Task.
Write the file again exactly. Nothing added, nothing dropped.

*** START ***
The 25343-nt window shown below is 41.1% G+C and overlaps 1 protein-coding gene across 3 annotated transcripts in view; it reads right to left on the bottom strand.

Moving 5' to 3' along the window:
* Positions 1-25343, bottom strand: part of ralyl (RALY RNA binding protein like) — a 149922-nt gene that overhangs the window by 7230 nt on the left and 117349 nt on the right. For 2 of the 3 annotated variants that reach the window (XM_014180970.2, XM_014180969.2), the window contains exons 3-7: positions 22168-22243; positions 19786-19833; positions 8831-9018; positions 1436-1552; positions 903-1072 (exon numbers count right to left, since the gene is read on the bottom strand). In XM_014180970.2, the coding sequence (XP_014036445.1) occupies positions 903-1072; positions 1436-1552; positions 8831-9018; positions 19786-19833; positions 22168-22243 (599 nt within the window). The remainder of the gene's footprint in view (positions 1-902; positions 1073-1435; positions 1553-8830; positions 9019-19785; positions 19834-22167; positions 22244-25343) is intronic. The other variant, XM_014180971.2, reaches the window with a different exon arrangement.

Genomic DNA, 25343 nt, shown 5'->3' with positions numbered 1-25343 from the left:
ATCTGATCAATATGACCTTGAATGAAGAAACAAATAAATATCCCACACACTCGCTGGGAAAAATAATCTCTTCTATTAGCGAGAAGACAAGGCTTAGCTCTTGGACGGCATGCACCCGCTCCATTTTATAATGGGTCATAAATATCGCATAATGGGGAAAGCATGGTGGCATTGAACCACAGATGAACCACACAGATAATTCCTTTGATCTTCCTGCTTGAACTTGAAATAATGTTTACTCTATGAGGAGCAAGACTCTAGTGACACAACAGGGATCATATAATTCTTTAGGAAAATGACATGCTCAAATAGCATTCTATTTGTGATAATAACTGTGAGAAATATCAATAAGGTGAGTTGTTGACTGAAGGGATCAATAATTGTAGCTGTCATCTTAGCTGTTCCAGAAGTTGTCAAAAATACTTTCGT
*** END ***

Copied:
The 25343-nt window shown below is 41.1% G+C and overlaps 1 protein-coding gene across 3 annotated transcripts in view; it reads right to left on the bottom strand.

Moving 5' to 3' along the window:
* Positions 1-25343, bottom strand: part of ralyl (RALY RNA binding protein like) — a 149922-nt gene that overhangs the window by 7230 nt on the left and 117349 nt on the right. For 2 of the 3 annotated variants that reach the window (XM_014180970.2, XM_014180969.2), the window contains exons 3-7: positions 22168-22243; positions 19786-19833; positions 8831-9018; positions 1436-1552; positions 903-1072 (exon numbers count right to left, since the gene is read on the bottom strand). In XM_014180970.2, the coding sequence (XP_014036445.1) occupies positions 903-1072; positions 1436-1552; positions 8831-9018; positions 19786-19833; positions 22168-22243 (599 nt within the window). The remainder of the gene's footprint in view (positions 1-902; positions 1073-1435; positions 1553-8830; positions 9019-19785; positions 19834-22167; positions 22244-25343) is intronic. The other variant, XM_014180971.2, reaches the window with a different exon arrangement.

Genomic DNA, 25343 nt, shown 5'->3' with positions numbered 1-25343 from the left:
ATCTGATCAATATGACCTTGAATGAAGAAACAAATAAATATCCCACACACTCGCTGGGAAAAATAATCTCTTCTATTAGCGAGAAGACAAGGCTTAGCTCTTGGACGGCATGCACCCGCTCCATTTTATAATGGGTCATAAATATCGCATAATGGGGAAAGCATGGTGGCATTGAACCACAGATGAACCACACAGATAATTCCTTTGATCTTCCTGCTTGAACTTGAAATAATGTTTACTCTATGAGGAGCAAGACTCTAGTGACACAACAGGGATCATATAATTCTTTAGGAAAATGACATGCTCAAATAGCATTCTATTTGTGATAATAACTGTGAGAAATATCAATAAGGTGAGTTGTTGACTGAAGGGATCAATAATTGTAGCTGTCATCTTAGCTGTTCCAGAAGTTGTCAAAAATACTTTCGT